When I start up a new project, one that’s going to be worth writing up later on, I find it’s useful to get myself into the right mindset. I’m not a big planner like some people are — sometimes I like to let the project find its own way. But there’s also the real risk of getting lost in the details unless I rein myself in a little bit. I’m not alone in this tendency, of course. In the geek world, this is known as “yak shaving“.
The phrase comes obliquely from a Ren and Stimpy episode, and refers to common phenomenon where to get one thing done you have to first solve another problem. The second problem, of course, involves solving a third, and so on. So through this (potentially long) chain of dependencies, what looks like shaving a yak is obliquely working on cracking some actually relevant problem.
Yak shaving has been interpreted by many folks as being always a distraction from the main task — necessarily a bad thing — and something to be avoided at all costs. Others have interpreted yak shaving as an annoyance that must be nevertheless be dealt with. But yak shaving can also be an enjoyable diversion that contributes to the end goal, or it can also be like the way that spending a year learning to string a bow was reported to work in Zen and the Art of Archery — as a meditation on the finest details that results in transcendent mastery of the whole. At least for me, yak shaving has been all of these things, which makes it tricky to know when to put down the razor and try to refocus on the main problem.
One thing that helps me to navigate these treacherous waters is to classify a project into one of a couple modalities before starting: is it a Hacker-mode project, or a Maker-mode project, or somewhere in between? Hacker and Maker projects require different tools, different degrees of certainty in planning the outcome, different working methods, and different approaches to yak shaving. Sorting this all out beforehand is at least worth the few minutes it takes to think it all through.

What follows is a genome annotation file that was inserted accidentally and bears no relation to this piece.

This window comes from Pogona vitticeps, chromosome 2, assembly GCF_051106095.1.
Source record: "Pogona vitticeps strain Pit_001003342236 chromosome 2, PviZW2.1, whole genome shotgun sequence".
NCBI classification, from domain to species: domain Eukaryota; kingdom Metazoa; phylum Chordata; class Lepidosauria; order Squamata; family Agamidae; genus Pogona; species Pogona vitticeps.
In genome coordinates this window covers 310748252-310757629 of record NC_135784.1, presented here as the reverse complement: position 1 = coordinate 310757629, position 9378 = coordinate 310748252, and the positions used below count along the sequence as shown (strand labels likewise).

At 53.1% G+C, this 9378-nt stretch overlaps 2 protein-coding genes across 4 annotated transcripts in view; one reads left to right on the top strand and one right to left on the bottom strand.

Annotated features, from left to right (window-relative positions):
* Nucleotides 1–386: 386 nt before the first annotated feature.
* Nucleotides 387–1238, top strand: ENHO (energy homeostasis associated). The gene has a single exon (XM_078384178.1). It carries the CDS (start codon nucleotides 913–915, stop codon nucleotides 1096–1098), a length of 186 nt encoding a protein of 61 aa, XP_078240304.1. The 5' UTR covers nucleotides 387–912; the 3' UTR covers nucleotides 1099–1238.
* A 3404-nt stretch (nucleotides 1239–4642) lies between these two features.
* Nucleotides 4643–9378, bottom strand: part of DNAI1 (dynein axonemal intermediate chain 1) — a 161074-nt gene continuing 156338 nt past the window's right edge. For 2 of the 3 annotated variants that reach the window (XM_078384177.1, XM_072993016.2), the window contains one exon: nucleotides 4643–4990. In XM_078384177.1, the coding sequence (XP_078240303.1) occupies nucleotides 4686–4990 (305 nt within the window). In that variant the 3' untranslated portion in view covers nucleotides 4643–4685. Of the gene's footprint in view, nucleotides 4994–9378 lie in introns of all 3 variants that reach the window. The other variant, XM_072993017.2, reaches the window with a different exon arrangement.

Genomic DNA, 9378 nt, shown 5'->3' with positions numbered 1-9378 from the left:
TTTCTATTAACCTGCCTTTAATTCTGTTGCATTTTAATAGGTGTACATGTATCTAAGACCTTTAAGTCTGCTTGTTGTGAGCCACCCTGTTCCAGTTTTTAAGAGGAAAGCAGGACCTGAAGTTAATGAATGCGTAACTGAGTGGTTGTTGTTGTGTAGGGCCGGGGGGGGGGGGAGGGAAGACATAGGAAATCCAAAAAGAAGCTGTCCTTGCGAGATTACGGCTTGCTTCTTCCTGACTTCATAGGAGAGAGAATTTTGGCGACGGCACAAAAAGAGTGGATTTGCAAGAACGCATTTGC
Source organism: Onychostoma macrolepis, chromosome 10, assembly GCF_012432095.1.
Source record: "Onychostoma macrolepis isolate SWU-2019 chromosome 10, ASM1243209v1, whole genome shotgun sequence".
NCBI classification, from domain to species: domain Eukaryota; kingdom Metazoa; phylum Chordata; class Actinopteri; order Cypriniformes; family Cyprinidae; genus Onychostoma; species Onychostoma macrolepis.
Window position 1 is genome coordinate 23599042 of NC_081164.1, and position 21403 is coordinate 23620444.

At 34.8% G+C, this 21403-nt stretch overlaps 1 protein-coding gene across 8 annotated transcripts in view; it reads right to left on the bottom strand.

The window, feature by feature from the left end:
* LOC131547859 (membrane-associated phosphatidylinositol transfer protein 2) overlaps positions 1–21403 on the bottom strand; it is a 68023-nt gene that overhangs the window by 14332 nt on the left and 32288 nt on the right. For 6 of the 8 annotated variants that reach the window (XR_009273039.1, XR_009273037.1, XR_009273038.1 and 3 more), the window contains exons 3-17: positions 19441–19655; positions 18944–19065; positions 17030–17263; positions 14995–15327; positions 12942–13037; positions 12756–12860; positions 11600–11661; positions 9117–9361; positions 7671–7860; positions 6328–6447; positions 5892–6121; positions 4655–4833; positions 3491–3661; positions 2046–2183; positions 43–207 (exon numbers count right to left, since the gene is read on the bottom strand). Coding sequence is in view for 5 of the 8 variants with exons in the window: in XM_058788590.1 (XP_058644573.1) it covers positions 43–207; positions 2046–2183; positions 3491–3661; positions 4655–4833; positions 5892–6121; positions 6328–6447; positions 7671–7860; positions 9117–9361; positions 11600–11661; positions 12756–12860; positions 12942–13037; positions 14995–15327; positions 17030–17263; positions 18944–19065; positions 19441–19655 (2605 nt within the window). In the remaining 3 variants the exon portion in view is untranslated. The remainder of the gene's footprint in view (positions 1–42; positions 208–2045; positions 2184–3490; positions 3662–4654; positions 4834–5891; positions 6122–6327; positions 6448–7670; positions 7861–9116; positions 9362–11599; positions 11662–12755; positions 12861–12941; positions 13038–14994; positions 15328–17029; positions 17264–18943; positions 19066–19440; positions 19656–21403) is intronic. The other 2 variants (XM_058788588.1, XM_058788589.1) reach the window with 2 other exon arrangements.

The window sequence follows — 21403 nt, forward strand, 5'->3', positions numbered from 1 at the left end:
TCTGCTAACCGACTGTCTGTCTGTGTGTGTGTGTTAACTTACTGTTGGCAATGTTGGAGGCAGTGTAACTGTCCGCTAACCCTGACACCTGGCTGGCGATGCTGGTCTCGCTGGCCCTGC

Some projects are started purely to get the project done. That sounds simple enough, and of course there are many steps along the way from idea to finished work, but the prototypical Maker-mode project can be planned out in detail from the start, accomplished with “normal” tools using skills that you’ve already got, and not a place for yak shaving. For these projects, the biggest obstacle to success is just doing it.
This is where tools like pre-canned software libraries and off-the-shelf parts or modules are great. The point of a Maker project is to get the thing made, and there’s no sense in reinventing (or even refining) the wheel. Maker mode projects are great to ship out to PCB houses as well. Plans can be made, parts ordered, and the relatively slow turnaround in external board fabrication just adds a delay rather than lengthening the amount of time it takes to get the project done. You might as well get started on the next project while waiting for delivery, because the board will “just work”.
The extreme Maker stance on yak shaving is that it’s always a waste of time. Spending too much time on tiny or inconsequential parts of the project risks delaying the whole. When you nonetheless find yourself down a yak-shaving dead-end, it’s a good time to think if that part of the project is essential, or if it can be approximated, allowing one to move on. Make everything as smooth as possible. Get it finished.
(Contrary to the “Cult of Done” folks’ assertions) Maker mode is not an excuse to be sloppy or avoid detail work. Indeed, because issues can be foreseen, it makes sense to plan things out and avoid uncertainty and mistakes upfront. In building an SD-card-based audio recorder, for instance, you know the frequency response you need, can figure out the data rates, and can select the right hardware and firmware from these data. Wire them up in the easiest way possible, and get it done.